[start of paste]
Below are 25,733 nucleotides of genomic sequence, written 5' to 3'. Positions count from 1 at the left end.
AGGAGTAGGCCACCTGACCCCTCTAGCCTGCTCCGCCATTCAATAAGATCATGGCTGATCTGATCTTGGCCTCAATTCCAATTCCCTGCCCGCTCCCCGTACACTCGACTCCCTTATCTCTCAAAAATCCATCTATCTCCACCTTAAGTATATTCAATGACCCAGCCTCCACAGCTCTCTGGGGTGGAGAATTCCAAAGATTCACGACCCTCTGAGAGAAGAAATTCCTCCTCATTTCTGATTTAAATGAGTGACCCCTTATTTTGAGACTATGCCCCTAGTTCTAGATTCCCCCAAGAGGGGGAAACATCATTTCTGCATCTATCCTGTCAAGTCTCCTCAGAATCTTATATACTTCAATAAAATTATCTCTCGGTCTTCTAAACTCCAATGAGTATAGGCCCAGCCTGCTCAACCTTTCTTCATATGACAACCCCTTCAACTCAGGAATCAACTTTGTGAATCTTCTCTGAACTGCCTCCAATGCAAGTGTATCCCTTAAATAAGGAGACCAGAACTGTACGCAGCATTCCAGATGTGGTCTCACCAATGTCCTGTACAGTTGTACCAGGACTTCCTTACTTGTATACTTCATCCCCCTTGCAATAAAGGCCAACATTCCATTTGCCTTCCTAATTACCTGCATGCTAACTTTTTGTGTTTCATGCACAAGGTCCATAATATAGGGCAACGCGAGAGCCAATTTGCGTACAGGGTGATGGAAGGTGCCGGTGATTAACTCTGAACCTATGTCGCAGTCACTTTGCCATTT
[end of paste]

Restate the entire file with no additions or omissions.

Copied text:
Below are 25,733 nucleotides of genomic sequence, written 5' to 3'. Positions count from 1 at the left end.
AGGAGTAGGCCACCTGACCCCTCTAGCCTGCTCCGCCATTCAATAAGATCATGGCTGATCTGATCTTGGCCTCAATTCCAATTCCCTGCCCGCTCCCCGTACACTCGACTCCCTTATCTCTCAAAAATCCATCTATCTCCACCTTAAGTATATTCAATGACCCAGCCTCCACAGCTCTCTGGGGTGGAGAATTCCAAAGATTCACGACCCTCTGAGAGAAGAAATTCCTCCTCATTTCTGATTTAAATGAGTGACCCCTTATTTTGAGACTATGCCCCTAGTTCTAGATTCCCCCAAGAGGGGGAAACATCATTTCTGCATCTATCCTGTCAAGTCTCCTCAGAATCTTATATACTTCAATAAAATTATCTCTCGGTCTTCTAAACTCCAATGAGTATAGGCCCAGCCTGCTCAACCTTTCTTCATATGACAACCCCTTCAACTCAGGAATCAACTTTGTGAATCTTCTCTGAACTGCCTCCAATGCAAGTGTATCCCTTAAATAAGGAGACCAGAACTGTACGCAGCATTCCAGATGTGGTCTCACCAATGTCCTGTACAGTTGTACCAGGACTTCCTTACTTGTATACTTCATCCCCCTTGCAATAAAGGCCAACATTCCATTTGCCTTCCTAATTACCTGCATGCTAACTTTTTGTGTTTCATGCACAAGGTCCATAATATAGGGCAACGCGAGAGCCAATTTGCGTACAGGGTGATGGAAGGTGCCGGTGATTAACTCTGAACCTATGTCGCAGTCACTTTGCCATTT